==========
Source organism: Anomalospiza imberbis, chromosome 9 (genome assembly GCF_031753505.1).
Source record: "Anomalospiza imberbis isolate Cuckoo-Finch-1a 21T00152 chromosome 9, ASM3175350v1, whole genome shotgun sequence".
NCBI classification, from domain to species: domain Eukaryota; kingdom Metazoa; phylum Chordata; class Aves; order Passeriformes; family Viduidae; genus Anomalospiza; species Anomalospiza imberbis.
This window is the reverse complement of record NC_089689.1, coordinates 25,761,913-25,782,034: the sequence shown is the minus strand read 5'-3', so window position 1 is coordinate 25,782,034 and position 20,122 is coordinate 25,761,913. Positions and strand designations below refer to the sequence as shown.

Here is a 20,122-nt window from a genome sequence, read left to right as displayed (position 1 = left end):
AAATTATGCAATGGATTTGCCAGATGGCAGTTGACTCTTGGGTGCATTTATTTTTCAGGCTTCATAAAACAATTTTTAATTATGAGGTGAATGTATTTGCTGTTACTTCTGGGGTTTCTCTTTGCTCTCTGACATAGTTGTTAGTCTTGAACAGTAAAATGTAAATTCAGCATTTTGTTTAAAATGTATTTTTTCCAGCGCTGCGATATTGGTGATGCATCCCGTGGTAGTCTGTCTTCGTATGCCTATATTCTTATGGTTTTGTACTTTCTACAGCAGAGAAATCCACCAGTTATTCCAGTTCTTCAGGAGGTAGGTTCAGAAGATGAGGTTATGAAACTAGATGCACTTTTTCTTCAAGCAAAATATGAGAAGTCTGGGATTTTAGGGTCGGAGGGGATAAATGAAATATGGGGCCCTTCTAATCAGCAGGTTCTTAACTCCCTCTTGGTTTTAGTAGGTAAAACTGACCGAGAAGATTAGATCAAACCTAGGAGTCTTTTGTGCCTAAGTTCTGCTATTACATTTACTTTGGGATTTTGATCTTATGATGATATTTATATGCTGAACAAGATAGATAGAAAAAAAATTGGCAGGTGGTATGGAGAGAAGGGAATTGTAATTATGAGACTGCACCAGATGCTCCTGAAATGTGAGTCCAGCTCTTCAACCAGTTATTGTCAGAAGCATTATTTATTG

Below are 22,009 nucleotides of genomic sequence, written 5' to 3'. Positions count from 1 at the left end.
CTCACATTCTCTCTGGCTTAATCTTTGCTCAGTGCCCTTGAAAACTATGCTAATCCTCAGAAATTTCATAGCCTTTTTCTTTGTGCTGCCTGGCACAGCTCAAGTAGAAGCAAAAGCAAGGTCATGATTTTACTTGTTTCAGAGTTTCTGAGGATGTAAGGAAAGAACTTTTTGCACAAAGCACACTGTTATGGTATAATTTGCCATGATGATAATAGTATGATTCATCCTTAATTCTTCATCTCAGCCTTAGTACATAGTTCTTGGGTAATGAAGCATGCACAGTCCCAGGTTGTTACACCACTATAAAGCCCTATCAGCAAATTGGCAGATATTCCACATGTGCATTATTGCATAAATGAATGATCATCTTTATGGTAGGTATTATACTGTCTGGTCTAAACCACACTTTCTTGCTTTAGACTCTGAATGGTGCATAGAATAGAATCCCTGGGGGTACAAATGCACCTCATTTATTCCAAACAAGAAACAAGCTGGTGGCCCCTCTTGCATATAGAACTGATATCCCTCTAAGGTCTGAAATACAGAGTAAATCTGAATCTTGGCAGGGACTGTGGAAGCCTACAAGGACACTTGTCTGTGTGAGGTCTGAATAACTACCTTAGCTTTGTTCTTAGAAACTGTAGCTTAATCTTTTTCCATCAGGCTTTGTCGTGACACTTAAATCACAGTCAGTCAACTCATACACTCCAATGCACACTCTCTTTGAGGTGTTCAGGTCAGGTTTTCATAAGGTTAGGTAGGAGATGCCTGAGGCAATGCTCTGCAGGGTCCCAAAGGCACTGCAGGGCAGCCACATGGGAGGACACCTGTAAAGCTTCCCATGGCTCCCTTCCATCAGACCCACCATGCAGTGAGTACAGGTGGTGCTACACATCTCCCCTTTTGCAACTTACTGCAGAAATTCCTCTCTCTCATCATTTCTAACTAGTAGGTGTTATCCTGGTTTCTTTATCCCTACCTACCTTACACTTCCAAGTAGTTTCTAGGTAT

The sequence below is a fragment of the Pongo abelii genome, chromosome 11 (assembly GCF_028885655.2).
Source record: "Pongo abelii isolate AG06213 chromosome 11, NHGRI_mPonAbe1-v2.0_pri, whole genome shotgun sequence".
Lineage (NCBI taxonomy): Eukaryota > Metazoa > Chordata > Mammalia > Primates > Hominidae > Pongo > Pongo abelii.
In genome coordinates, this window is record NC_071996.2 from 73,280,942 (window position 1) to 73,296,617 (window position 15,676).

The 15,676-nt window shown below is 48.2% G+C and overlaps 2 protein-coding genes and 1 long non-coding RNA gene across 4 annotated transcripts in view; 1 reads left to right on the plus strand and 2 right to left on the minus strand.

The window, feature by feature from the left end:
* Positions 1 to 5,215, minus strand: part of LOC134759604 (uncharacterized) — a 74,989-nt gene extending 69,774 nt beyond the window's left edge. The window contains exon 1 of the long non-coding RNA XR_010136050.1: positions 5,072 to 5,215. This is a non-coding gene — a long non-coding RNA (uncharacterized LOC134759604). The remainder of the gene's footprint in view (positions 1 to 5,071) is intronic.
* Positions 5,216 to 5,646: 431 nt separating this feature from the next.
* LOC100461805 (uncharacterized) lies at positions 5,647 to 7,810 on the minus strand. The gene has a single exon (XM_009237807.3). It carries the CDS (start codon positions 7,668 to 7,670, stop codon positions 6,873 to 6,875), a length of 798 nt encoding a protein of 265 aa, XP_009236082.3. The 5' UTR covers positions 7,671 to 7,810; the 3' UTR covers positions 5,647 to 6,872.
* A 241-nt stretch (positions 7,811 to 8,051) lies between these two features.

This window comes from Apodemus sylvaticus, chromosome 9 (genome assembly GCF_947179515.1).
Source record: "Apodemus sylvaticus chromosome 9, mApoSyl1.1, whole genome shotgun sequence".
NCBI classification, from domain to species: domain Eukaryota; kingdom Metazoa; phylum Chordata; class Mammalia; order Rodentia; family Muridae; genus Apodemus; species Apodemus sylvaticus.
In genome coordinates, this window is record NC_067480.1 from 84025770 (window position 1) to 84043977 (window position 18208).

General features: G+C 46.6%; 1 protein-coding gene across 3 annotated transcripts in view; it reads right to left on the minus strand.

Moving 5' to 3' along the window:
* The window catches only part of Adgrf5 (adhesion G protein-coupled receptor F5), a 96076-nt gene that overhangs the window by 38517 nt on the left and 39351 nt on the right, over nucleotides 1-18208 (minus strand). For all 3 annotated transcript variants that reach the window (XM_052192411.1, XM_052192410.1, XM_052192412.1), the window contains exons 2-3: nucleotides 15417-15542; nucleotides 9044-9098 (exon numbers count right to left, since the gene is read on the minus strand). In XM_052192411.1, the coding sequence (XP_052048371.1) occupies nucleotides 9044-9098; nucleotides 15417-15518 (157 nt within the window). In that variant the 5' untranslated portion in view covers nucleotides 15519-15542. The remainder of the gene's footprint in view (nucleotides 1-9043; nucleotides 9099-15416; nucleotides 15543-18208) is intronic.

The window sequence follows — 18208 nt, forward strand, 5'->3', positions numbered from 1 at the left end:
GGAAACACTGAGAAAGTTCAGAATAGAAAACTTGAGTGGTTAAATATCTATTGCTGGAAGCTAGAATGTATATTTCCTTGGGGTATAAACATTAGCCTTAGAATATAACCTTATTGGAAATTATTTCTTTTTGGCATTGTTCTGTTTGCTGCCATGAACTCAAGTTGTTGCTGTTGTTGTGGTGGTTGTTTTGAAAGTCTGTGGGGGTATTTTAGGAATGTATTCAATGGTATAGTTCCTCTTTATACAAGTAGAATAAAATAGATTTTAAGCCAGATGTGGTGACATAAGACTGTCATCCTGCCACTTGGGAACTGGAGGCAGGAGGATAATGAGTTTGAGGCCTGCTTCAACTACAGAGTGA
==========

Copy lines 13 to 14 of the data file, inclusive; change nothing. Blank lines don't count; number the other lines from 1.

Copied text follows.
The 15,676-nt window shown below is 48.2% G+C and overlaps 2 protein-coding genes and 1 long non-coding RNA gene across 4 annotated transcripts in view; 1 reads left to right on the plus strand and 2 right to left on the minus strand.

The window, feature by feature from the left end: